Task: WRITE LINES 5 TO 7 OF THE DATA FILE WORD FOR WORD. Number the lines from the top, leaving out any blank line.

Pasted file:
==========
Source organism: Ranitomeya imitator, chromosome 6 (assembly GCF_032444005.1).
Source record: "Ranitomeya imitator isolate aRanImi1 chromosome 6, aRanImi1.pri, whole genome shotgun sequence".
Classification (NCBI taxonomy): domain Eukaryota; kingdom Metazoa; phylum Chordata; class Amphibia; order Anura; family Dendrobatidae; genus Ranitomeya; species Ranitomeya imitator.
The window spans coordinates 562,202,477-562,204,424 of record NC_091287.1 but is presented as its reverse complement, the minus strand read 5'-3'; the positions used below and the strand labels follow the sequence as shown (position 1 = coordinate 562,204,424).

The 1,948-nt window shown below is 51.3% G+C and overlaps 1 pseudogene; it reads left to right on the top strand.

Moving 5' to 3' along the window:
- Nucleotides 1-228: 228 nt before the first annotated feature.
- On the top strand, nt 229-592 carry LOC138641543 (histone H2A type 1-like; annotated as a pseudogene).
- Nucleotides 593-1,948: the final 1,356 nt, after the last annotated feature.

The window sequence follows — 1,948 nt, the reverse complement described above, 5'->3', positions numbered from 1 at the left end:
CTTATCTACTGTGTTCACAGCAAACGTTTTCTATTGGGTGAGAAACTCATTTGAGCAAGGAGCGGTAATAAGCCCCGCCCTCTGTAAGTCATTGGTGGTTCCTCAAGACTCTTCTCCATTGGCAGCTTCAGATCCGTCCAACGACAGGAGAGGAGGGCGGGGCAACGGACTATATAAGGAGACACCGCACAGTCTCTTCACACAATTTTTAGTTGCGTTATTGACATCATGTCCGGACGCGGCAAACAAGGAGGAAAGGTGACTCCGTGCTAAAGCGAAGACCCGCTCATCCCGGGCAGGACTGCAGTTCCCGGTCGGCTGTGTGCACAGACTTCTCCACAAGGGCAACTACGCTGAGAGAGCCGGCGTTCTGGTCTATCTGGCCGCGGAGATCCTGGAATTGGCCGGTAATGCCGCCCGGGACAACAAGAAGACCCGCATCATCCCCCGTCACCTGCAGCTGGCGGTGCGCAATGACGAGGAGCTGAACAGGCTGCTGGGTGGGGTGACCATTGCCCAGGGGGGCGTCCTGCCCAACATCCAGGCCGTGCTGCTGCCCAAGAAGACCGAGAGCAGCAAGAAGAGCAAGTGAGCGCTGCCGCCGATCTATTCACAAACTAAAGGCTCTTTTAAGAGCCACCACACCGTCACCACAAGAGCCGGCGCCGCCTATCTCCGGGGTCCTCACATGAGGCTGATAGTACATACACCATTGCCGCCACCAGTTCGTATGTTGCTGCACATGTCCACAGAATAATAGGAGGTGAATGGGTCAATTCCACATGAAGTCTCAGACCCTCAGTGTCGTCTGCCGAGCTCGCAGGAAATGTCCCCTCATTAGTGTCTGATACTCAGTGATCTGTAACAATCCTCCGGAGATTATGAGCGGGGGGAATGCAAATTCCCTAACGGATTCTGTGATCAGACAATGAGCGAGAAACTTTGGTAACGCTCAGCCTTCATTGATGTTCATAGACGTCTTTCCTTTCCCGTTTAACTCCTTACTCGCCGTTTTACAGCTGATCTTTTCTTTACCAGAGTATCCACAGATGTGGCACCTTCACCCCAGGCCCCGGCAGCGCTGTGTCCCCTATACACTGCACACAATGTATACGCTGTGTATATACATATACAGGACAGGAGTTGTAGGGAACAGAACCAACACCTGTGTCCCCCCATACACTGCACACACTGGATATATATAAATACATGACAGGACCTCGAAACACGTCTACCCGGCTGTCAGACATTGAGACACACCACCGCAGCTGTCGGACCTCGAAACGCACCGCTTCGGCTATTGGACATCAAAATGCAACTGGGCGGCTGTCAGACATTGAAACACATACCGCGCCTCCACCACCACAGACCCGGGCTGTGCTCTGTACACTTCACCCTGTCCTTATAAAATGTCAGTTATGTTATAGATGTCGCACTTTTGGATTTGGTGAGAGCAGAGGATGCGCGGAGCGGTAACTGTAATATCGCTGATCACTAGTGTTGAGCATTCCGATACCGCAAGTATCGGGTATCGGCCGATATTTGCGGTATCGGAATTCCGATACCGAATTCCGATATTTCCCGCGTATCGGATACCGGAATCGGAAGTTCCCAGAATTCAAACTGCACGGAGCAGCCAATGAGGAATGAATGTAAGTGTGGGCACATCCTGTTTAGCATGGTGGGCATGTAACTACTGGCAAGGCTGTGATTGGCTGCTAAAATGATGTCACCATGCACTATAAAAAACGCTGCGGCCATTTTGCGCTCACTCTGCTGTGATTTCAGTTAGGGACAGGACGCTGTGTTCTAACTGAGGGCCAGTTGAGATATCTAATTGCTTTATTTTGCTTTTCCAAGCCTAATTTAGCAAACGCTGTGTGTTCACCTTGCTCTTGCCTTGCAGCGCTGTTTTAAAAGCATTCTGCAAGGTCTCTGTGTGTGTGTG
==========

The 1,948-nt window shown below is 51.3% G+C and overlaps 1 pseudogene; it reads left to right on the top strand.

Moving 5' to 3' along the window:
- Nucleotides 1-228: 228 nt before the first annotated feature.